Too Much Water in the Kool-Aid

Too Much Water in the Kool-Aid

Clear-Out-the-Dead-Wood-Thats-Holding-You-BackToday’s lesson on writing in 10th grade ELA was on eliminating unnecessary words and phrases.  My favorite high school teacher called it “eliminating the deadwood,” and in today’s class, my standard, “Don’t waste your reader’s attention span on words they don’t need to read” was not explanation enough for one of my students.

At issue was my admonition: Don’t say “I think.”  Don’t say “I believe.”  Say what you want to say like it is fact, and people will take your argument more seriously.  Z. kept insisting that there had to be more to it, a better reason.  And I couldn’t think of another reason or another way to explain it.  Then M. piped up.

“Do you ever make Kool-Aid?”kool aid.1

That got my attention.  “Yes ma’am. What does this have to do with writing  a paragraph?”

“Well, it’s like when you’re making Kool-Aid, if you put too much water in it, it loses its flavor.  You don’t want your paragraph to lose its flavor by cramming it with too many extra words.”

Best metaphor on revising ever. Good thinking, M.

Extra credit for you!

 

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They aren’t as grown as you might think

They aren’t as grown as you might think

Today’s topic: research.

My goal was to get them to see that research plays a part in just about any kind of writing, whether it is non-fiction or fiction, and the difference between cited and uncited research. We also discussed the importance of making sure our sources were reliable, and how to do that.

I used this meme to start the conversation.

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Several kids rolled their eyes, and gave me looks that screamed, “I am not falling for this, lady.”  That’s not what surprised me.

The surprise was in the number of students who didn’t make the connection that Lincoln did not have the internet.  One student even said, “That makes no sense.  Why’d he have such a hard time winning the civil war if he had the internet? I can’t believe no one told me about that!”   He was not being sarcastic.

In another block, the surprise response was, “Hey, that is true. They can’t put it on the internet if it’s not true.”  I shook my head.  I was so surprised at their naivete.

In another class, a student was shocked to find out that there was an “actual Titanic” that sank, but that Rose and Jack were fictional.  I am not making this up.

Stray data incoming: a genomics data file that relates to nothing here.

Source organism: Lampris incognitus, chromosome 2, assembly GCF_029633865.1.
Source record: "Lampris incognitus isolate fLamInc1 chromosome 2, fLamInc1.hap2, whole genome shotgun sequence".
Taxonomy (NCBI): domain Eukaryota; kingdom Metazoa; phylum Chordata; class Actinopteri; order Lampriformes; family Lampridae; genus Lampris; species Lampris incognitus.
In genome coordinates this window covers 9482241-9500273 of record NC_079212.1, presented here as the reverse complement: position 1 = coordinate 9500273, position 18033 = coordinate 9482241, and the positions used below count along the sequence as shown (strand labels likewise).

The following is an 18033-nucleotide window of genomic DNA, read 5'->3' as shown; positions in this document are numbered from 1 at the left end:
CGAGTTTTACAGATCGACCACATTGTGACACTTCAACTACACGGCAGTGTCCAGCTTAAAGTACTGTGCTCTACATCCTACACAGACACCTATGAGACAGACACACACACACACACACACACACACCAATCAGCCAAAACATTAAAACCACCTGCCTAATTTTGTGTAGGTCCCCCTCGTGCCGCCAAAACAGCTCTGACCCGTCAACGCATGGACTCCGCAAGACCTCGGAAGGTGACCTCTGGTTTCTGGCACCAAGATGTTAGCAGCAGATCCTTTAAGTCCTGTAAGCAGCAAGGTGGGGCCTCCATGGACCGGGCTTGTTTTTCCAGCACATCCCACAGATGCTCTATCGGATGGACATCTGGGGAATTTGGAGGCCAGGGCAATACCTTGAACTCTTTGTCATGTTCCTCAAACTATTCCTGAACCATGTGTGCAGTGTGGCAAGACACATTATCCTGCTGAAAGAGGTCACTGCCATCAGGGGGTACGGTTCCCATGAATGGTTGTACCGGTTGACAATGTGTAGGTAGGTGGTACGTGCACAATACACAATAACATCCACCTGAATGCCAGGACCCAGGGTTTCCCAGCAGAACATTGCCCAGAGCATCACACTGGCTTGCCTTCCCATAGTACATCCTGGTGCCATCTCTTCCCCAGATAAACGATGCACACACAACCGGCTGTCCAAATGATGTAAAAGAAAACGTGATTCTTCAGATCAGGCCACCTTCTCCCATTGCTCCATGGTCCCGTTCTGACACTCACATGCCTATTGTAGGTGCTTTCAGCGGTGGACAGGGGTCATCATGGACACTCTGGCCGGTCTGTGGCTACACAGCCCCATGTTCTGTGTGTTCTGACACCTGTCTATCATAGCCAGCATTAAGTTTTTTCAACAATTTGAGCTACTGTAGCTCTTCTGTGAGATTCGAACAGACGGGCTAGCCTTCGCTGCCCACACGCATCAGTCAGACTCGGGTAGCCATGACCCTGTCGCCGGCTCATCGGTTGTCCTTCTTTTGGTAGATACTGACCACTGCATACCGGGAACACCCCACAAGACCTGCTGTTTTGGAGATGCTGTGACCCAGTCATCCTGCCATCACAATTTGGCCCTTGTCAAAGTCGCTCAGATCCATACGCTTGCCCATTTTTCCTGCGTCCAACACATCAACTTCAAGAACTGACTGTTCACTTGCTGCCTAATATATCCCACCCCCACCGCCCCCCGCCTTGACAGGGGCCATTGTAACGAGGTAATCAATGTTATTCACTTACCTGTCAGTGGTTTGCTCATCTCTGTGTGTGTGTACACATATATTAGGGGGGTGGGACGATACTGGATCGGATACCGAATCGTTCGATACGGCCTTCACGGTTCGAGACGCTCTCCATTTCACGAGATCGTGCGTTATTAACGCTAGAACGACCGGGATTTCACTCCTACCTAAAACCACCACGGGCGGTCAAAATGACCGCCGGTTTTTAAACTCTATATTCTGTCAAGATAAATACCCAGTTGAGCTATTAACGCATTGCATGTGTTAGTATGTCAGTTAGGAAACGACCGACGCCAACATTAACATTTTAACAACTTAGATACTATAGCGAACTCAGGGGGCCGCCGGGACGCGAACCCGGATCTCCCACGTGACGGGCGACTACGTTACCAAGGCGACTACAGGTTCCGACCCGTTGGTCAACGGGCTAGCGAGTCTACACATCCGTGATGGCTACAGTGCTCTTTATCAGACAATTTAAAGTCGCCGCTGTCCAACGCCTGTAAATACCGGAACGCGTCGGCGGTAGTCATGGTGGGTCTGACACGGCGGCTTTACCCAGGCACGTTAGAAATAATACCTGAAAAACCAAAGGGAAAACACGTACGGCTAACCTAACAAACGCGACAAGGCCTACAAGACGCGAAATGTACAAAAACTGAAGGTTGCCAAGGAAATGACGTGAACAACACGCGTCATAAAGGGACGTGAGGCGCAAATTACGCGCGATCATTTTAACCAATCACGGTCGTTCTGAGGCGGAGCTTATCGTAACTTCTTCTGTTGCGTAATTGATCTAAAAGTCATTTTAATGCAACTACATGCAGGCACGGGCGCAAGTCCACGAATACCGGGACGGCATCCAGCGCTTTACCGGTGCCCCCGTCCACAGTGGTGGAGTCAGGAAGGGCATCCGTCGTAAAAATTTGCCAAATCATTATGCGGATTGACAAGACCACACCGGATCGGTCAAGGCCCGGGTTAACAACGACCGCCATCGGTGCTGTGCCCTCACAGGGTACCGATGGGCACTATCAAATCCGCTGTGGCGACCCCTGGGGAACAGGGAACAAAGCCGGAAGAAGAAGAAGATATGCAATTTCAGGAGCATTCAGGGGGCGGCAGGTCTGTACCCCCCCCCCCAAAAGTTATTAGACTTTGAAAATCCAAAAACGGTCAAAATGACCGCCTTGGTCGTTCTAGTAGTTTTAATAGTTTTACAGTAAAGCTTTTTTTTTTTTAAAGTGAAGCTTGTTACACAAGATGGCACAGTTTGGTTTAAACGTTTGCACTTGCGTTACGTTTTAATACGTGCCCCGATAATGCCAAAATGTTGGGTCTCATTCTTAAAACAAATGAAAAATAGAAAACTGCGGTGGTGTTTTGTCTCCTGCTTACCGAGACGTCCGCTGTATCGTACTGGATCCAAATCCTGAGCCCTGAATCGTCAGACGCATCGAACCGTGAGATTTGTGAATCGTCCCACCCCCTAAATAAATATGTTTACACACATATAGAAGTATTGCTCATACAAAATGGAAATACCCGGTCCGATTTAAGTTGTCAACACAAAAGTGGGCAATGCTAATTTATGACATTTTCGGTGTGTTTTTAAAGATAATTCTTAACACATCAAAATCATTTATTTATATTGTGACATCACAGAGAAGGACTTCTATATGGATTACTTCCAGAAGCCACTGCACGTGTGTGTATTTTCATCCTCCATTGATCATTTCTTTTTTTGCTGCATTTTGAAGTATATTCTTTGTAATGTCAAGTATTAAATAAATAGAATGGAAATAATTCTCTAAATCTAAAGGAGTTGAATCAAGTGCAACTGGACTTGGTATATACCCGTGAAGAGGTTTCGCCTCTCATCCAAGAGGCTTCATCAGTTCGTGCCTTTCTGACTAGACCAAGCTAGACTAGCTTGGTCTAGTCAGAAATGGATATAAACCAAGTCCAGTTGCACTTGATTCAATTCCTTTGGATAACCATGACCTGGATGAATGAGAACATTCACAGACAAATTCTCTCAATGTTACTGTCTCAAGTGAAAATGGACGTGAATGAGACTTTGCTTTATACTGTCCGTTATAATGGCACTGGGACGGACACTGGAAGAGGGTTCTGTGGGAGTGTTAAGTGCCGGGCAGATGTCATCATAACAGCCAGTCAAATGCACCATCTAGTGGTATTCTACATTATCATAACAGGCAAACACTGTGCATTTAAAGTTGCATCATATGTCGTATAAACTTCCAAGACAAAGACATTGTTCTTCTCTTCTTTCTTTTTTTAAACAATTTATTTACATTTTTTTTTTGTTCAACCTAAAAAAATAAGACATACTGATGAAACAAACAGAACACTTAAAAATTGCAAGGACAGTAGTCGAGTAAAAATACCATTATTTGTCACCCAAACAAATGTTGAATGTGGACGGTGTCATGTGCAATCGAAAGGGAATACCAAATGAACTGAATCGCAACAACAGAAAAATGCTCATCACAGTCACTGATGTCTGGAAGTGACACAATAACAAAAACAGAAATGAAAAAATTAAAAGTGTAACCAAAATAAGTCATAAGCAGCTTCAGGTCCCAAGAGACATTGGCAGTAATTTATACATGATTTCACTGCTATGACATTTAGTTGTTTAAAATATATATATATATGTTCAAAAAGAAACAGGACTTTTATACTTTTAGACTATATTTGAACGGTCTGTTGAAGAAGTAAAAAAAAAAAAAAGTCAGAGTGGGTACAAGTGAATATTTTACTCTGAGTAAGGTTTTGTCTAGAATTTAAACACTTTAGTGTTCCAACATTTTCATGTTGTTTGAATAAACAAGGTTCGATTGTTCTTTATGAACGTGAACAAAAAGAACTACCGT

These are sophomores.  I love them, and sometimes, there are holes in their knowledge of what I consider “basic facts everyone should know.”  Where do those holes come from?  Shifting curricula? Working parents? Too many video games?

Who knows.  

However, to improve their ability to question what they’re reading, it might be time to bring out the Flying Spaghetti Monster again. Several years ago, leading up to a short unit on satire, I spent about two weeks slowly trying to convince my students that I was, in fact, a Pastafarian.  A few, who knew me outside of school, knew it was a hoax. But I think by the time I told them what was going on, about half of them had started to believe me.  My students think I’m odd enough that it sounded normal to a few.
But after today, and their gullibility and reluctance to question anything has me thinking that it might be time to break out my colander again.

In another part of discussion today, we talked about the difference between a search engine and the sources a search engine finds.  Some were surprised to hear that Google was not a source.  They were also surprised to learn that Google knows lots about them.

So we took a little bird-walk down Google lane to talk about data mining, the dangers of free wifi, and why Wikipedia is still not something they can cite in a research paper.

They really don’t get the permanence that is posting on-line.  In one class I shared with them the story of researchers who were able to track down specific, real, live people based on the data kept on them.  This article talks about one such situation.

“That’s more than a little creepy,” said one student.  Lightbulb!

My kids are writing research-based persuasive papers on the current crop of presidential candidates, and they rolled a 20-sided die to determine who they were persuading each other to vote for.  No one, and I mean NO ONE, was happy with the outcome. Yay! That means I nailed it!

And then this.

Today, one girl raised her hand and told me that her mother said she’s not allowed to write her paper on her topic because it’s against her religion.  I couldn’t stop my response from tumbling out of my mouth. “Sweetie, if you can prove to me that candidate X is against your religion, I won’t make you write this paper.”

I’m pretty sure I need to call her mom.